What book hooked you chapter after chapter, or what is the worst possible chapter ending for you, as a reader? As a writer, have you ever cut your last paragraph by a few sentences to see what happens?
Professional coffee drinker Jaime Jo Wright resides in the hills of Wisconsin writing spirited turn-of-the-century romance stained with suspense. Coffee fuels her snarky personality. She lives in Neverland with her Cap’n Hook who stole her heart and will not give it back, their little fairy Tinkerbell, and a very mischievous Peter Pan. The foursome embark on scores of adventure that only make her fall more wildly in love with romance and intrigue.
Jaime lives in dreamland, exists in reality, and invites you to join her adventures at jaimejowright.com.
Web site: www.jaimejowright.com
"The Cowgirl's Lasso," The Cowboy Bride's Collection - Barbour Publishing - March 2016
"Gold Haven Heiress," California Gold Rush Romance Collection - Barbour Publishing - August 2016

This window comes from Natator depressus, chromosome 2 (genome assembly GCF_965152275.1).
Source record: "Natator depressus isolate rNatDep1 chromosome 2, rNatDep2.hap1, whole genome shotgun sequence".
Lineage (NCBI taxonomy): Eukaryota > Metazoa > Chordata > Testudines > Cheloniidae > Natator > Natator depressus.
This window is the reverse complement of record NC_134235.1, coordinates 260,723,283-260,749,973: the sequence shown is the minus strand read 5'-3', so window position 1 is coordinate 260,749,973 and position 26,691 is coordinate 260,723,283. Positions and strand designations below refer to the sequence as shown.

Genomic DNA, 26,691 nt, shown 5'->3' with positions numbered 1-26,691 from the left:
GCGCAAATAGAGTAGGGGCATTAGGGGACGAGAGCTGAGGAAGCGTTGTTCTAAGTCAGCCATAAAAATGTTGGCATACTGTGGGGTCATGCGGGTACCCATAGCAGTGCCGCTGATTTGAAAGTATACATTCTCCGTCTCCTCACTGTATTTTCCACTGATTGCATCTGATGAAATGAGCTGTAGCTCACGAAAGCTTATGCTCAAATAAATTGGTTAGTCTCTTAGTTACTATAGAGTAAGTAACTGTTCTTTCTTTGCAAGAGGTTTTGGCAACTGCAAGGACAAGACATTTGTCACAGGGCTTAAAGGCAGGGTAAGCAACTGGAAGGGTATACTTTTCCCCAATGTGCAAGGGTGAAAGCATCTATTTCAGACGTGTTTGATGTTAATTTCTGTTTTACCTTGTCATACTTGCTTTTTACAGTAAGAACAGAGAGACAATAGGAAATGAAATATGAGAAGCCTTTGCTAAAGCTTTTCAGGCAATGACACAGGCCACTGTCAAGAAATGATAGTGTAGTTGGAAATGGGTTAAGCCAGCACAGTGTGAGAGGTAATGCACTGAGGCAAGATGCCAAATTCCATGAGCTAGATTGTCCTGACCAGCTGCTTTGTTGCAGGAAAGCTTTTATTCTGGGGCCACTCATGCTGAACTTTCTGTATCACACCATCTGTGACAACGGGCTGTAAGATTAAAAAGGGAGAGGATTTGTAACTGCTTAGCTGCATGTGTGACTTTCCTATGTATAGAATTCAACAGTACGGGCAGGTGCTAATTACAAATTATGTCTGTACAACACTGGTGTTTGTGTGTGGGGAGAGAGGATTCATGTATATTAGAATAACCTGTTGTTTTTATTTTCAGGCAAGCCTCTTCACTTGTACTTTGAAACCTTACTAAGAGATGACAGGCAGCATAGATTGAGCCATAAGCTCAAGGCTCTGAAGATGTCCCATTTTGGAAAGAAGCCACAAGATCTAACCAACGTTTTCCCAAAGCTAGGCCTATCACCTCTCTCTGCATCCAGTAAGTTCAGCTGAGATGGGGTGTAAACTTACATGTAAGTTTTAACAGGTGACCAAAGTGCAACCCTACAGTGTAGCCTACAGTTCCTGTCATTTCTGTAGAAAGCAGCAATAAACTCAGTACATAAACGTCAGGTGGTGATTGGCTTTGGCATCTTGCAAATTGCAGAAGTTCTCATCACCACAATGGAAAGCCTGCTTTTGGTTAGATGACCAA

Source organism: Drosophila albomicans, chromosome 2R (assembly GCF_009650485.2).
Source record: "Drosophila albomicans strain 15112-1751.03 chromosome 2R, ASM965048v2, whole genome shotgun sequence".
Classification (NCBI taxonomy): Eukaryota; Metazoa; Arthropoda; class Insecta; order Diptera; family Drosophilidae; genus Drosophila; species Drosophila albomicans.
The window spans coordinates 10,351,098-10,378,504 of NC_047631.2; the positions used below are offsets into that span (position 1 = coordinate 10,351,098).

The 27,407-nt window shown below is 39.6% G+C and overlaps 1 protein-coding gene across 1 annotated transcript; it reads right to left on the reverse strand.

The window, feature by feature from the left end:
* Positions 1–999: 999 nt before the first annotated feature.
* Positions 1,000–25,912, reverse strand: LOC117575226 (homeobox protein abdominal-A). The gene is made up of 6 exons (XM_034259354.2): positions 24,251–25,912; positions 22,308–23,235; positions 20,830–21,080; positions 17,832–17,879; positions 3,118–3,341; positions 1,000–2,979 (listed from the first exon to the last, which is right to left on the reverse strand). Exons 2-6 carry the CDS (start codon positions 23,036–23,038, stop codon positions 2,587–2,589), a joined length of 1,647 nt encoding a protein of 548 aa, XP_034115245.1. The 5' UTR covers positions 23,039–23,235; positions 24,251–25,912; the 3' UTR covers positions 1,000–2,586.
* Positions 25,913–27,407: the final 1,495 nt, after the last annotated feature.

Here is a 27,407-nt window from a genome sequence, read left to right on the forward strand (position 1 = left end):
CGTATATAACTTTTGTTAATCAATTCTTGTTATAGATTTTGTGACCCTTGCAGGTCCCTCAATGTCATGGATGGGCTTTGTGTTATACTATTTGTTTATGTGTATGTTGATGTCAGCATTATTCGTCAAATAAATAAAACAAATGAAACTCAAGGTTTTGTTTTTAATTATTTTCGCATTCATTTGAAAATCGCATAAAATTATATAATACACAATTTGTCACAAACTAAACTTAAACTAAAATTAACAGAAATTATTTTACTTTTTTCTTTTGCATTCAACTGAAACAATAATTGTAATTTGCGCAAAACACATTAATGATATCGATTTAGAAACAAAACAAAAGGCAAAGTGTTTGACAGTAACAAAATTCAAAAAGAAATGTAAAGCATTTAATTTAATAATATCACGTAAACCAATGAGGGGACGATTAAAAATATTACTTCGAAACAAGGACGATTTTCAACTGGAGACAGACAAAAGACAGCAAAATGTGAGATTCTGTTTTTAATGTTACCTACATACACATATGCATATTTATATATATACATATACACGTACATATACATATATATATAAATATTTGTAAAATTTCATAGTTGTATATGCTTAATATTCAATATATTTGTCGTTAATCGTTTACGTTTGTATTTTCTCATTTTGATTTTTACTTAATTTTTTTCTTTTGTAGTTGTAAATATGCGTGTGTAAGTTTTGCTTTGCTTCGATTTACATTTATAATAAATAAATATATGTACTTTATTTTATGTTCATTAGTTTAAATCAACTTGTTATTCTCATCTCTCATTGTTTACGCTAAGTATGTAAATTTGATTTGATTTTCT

The Cowboy's Bride Collection: 9 Historical Romances Form on Old West Ranches
Ride onto the open range alongside cowboys and cowgirls who embrace the adventures of living in the Old West from Kansas to New Mexico, Colorado to Texas. Whether rounding up cattle or mustangs, training horses, fending off outlaws, weathering storms, competing in rodeos, or surviving drought these cowboys work hard each day. But when hardheaded men have their weaknesses exposed by well-meaning women will they stampede away or will a lasting love develop? Find out in this exciting collection of nine historical romances
Jaime Jo is giving away one print or e copy of The Cowboy's Bride Collection to one commenter. Winner announced in the Weekend Edition.